A HAMPSHIRE MP is backing controversial plans to kill tens of thousands of badgers in a bid to halt the spread of bovine tuberculosis.

Desmond Swayne, Tory MP for New Forest West, has thrown his support behind proposals for a badger cull – currently the most controversial issue in the countryside.

Campaign groups have hit out at plans to carry out the mass shooting and say they may decide to mount a legal challenge.

But Mr Swayne has rejected criticism of the scheme, saying opposition to the cull was often based on what he described as “pure sentimentality”.

“Our typically English view of nature owes so much to Beatrix Potter and Kenneth Grahame,”

he said.

“The tenor of most of my e-mails is that badgers are nice cuddly creatures and it is wicked and beastly to kill them.”

Mr Swayne cited the huge number of cattle that had to be slaughtered every year because of bovine tuberculosis and added: “The unchecked spread of this disease is the real animal cruelty.”

The MP acknowledged that many people were calling for badgers to be vaccinated rather than shot. He added: “This is an excellent idea but we do not yet possess a vaccine that is practical and effective, which is why we are spending £20m trying to develop one.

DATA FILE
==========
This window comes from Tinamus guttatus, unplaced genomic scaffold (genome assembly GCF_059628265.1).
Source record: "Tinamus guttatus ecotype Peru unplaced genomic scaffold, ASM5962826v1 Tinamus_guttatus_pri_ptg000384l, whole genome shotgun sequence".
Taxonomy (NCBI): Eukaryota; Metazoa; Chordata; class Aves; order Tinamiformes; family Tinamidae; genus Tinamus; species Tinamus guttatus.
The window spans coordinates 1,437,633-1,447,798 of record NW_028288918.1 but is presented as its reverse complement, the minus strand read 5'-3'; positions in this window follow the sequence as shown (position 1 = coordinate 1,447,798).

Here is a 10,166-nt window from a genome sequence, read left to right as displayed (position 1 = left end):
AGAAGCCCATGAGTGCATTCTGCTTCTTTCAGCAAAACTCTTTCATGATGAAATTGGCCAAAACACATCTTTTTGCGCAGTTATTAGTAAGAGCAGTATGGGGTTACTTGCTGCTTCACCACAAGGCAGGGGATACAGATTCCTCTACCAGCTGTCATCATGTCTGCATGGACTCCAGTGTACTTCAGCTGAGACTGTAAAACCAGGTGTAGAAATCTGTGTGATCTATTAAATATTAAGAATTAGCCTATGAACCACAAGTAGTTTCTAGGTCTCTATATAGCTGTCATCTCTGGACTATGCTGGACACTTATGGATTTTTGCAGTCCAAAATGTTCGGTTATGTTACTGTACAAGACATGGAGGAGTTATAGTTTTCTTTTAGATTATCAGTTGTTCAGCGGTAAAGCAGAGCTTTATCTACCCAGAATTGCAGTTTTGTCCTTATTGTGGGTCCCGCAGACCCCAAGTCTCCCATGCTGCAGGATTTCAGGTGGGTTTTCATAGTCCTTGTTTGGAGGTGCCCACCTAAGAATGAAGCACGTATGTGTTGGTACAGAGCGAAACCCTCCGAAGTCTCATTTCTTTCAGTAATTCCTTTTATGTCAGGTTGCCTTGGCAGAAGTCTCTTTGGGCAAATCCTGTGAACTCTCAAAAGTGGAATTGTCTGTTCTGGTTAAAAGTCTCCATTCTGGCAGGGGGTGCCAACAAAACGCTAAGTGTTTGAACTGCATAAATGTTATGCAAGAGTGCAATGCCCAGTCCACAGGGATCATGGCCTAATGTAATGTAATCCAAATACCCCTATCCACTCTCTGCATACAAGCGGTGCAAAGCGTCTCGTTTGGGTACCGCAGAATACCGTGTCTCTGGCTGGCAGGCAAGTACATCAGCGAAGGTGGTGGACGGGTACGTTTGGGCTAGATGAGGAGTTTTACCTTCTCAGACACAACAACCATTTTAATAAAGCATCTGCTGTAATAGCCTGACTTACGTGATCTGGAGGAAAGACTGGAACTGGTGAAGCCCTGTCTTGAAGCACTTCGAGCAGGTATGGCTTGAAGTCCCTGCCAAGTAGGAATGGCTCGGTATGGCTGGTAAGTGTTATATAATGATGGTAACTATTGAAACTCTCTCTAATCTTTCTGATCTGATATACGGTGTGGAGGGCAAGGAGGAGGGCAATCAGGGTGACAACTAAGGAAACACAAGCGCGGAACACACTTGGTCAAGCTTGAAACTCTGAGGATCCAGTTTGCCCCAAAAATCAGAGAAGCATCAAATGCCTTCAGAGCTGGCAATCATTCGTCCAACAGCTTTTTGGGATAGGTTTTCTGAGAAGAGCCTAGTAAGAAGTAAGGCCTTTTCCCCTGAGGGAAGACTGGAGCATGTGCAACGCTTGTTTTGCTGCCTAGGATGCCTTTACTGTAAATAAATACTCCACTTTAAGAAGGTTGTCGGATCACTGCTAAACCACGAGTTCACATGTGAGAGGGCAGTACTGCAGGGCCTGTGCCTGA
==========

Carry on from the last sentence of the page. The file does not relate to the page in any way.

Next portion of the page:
“In the meantime, it would be irresponsible to just stand by and hope.”

In 1986 the number of cattle that tested positive for bovine tuberculosis was just 235. By last year the figure had soared to 28,541, including a large number of cases in Hampshire and Dorset.

Over the past ten years hundreds of thousands of cattle have been slaughtered – at an estimated cost to the taxpayer of £500m.

Now a pilot project is due to be carried out at two secret locations in south-west England next summer to determine if shooting is a safe, effective and humane way of killing badgers, which have been blamed for the spread of the disease.

If successful the cull will be rolled out across the country, resulting in the deaths of up to 90,000 badgers in 40 tuberculosis hotspots.

The controversial scheme has been criticised by members of the Badger Trust, some of whom live in the New Forest.

A Trust spokesman said Natural England would find it difficult to police the cull and claimed that any permanent benefits would be “small and long delayed”.

But Peter Kendall, president of the National Farmers’ Union, described it as a massive step in the right direction.

“We need to stop the spread of bovine TB and the devastating impact that it is having on farmers and their families.”